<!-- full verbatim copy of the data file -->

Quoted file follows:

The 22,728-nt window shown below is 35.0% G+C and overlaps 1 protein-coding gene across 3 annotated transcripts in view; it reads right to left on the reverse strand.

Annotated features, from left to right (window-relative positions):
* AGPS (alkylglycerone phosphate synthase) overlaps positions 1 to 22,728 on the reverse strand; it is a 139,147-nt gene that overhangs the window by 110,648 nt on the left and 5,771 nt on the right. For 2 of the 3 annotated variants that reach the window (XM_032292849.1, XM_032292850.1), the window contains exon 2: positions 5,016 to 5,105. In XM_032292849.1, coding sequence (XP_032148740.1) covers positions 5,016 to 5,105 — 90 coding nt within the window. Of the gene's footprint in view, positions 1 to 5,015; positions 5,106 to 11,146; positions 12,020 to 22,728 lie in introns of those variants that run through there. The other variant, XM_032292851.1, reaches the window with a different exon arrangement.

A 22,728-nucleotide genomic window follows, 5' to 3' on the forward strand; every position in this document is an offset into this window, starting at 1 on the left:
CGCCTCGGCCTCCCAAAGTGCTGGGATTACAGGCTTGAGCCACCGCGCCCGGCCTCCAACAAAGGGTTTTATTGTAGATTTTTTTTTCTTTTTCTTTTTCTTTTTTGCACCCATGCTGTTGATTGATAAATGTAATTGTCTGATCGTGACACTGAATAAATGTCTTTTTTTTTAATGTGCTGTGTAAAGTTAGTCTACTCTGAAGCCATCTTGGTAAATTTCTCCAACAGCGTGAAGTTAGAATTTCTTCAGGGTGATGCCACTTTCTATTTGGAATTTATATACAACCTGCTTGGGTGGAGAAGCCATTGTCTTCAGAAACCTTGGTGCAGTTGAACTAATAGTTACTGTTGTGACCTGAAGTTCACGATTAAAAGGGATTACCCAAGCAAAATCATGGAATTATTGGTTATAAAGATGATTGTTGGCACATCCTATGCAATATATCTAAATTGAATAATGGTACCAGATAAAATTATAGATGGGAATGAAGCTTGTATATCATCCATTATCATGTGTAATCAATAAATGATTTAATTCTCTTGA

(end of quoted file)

The 22,728-nt window shown below is 35.0% G+C and overlaps 1 protein-coding gene across 3 annotated transcripts in view; it reads right to left on the reverse strand.

Annotated features, from left to right (window-relative positions):
* AGPS (alkylglycerone phosphate synthase) overlaps positions 1 to 22,728 on the reverse strand; it is a 139,147-nt gene that overhangs the window by 110,648 nt on the left and 5,771 nt on the right. For 2 of the 3 annotated variants that reach the window (XM_032292849.1, XM_032292850.1), the window contains exon 2: positions 5,016 to 5,105. In XM_032292849.1, coding sequence (XP_032148740.1) covers positions 5,016 to 5,105 — 90 coding nt within the window. Of the gene's footprint in view, positions 1 to 5,015; positions 5,106 to 11,146; positions 12,020 to 22,728 lie in introns of those variants that run through there. The other variant, XM_032292851.1, reaches the window with a different exon arrangement.

A 22,728-nucleotide genomic window follows, 5' to 3' on the forward strand; every position in this document is an offset into this window, starting at 1 on the left:
CGCCTCGGCCTCCCAAAGTGCTGGGATTACAGGCTTGAGCCACCGCGCCCGGCCTCCAACAAAGGGTTTTATTGTAGATTTTTTTTTCTTTTTCTTTTTCTTTTTTGCACCCATGCTGTTGATTGATAAATGTAATTGTCTGATCGTGACACTGAATAAATGTCTTTTTTTTTAATGTGCTGTGTAAAGTTAGTCTACTCTGAAGCCATCTTGGTAAATTTCTCCAACAGCGTGAAGTTAGAATTTCTTCAGGGTGATGCCACTTTCTATTTGGAATTTATATACAACCTGCTTGGGTGGAGAAGCCATTGTCTTCAGAAACCTTGGTGCAGTTGAACTAATAGTTACTGTTGTGACCTGAAGTTCACGATTAAAAGGGATTACCCAAGCAAAATCATGGAATTATTGGTTATAAAGATGATTGTTGGCACATCCTATGCAATATATCTAAATTGAATAATGGTACCAGATAAAATTATAGATGGGAATGAAGCTTGTATATCATCCATTATCATGTGTAATCAATAAATGATTTAATTCTCTTGA